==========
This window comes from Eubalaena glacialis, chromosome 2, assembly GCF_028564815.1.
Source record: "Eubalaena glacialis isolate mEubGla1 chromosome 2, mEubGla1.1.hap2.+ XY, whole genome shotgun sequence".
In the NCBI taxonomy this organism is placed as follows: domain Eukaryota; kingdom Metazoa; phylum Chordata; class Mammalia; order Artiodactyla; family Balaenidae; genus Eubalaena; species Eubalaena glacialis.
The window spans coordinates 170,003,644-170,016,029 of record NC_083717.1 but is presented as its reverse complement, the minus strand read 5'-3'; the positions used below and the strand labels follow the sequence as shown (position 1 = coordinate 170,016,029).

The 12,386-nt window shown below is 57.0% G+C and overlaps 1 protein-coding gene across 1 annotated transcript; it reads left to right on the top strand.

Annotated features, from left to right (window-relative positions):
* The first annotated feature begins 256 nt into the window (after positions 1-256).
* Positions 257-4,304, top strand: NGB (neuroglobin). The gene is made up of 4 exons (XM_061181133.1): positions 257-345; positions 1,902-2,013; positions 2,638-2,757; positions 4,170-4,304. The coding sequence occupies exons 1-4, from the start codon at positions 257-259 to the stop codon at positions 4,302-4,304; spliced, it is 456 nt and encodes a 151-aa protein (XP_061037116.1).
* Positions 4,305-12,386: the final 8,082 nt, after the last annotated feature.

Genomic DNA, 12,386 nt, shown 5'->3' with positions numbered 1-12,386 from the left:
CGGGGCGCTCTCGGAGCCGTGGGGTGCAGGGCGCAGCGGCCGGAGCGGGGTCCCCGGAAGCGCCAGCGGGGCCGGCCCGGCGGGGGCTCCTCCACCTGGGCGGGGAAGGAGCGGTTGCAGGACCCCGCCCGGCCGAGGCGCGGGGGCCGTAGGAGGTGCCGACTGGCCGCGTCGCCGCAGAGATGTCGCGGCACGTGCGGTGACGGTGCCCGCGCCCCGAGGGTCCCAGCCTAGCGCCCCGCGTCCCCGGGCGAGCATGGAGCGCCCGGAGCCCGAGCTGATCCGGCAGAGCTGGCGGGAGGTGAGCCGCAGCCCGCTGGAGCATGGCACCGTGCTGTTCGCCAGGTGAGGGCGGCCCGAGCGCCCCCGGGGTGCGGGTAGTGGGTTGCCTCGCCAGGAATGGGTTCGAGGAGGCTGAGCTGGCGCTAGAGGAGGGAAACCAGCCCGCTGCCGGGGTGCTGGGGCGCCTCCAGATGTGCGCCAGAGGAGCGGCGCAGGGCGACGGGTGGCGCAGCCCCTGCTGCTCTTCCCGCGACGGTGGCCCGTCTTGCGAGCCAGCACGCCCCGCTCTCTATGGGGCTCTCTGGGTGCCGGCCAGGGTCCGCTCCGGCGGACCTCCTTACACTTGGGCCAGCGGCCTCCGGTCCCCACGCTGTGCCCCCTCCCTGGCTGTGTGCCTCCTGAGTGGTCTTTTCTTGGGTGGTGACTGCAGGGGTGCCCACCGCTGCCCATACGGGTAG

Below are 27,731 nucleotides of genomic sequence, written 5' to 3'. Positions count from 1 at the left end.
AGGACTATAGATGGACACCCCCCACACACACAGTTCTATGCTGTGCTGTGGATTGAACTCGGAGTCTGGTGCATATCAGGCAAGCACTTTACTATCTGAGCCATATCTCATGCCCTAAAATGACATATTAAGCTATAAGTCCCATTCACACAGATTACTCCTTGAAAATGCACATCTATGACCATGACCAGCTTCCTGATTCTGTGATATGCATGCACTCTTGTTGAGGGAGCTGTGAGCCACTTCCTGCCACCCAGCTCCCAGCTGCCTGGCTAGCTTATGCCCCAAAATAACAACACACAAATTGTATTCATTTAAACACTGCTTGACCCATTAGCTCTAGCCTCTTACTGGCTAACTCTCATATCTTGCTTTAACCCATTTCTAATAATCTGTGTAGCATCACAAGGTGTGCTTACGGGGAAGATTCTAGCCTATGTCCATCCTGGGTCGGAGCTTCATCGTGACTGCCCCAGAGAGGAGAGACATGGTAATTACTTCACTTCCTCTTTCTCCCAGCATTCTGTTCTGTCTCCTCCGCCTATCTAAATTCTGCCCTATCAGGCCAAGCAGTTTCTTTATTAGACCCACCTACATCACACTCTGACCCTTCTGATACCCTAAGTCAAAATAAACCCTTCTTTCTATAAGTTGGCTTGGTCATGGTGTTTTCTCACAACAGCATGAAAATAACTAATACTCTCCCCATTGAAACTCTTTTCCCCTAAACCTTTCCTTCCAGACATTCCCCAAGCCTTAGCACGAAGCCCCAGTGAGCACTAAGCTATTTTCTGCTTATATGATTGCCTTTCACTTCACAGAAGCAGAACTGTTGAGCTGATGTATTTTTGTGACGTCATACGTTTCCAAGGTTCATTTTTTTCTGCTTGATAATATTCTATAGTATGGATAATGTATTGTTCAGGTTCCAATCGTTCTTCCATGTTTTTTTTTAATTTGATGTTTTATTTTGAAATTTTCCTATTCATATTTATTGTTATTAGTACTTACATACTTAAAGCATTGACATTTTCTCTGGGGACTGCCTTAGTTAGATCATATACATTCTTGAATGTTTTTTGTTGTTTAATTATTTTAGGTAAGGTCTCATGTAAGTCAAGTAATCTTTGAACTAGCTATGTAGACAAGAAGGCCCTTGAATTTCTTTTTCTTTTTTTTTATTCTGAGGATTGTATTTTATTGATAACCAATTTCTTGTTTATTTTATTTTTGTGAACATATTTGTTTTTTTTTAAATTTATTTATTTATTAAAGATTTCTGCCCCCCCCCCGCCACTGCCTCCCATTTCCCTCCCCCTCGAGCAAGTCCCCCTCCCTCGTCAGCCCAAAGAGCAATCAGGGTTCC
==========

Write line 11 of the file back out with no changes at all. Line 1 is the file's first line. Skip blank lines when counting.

CGGGGCGCTCTCGGAGCCGTGGGGTGCAGGGCGCAGCGGCCGGAGCGGGGTCCCCGGAAGCGCCAGCGGGGCCGGCCCGGCGGGGGCTCCTCCACCTGGGCGGGGAAGGAGCGGTTGCAGGACCCCGCCCGGCCGAGGCGCGGGGGCCGTAGGAGGTGCCGACTGGCCGCGTCGCCGCAGAGATGTCGCGGCACGTGCGGTGACGGTGCCCGCGCCCCGAGGGTCCCAGCCTAGCGCCCCGCGTCCCCGGGCGAGCATGGAGCGCCCGGAGCCCGAGCTGATCCGGCAGAGCTGGCGGGAGGTGAGCCGCAGCCCGCTGGAGCATGGCACCGTGCTGTTCGCCAGGTGAGGGCGGCCCGAGCGCCCCCGGGGTGCGGGTAGTGGGTTGCCTCGCCAGGAATGGGTTCGAGGAGGCTGAGCTGGCGCTAGAGGAGGGAAACCAGCCCGCTGCCGGGGTGCTGGGGCGCCTCCAGATGTGCGCCAGAGGAGCGGCGCAGGGCGACGGGTGGCGCAGCCCCTGCTGCTCTTCCCGCGACGGTGGCCCGTCTTGCGAGCCAGCACGCCCCGCTCTCTATGGGGCTCTCTGGGTGCCGGCCAGGGTCCGCTCCGGCGGACCTCCTTACACTTGGGCCAGCGGCCTCCGGTCCCCACGCTGTGCCCCCTCCCTGGCTGTGTGCCTCCTGAGTGGTCTTTTCTTGGGTGGTGACTGCAGGGGTGCCCACCGCTGCCCATACGGGTAG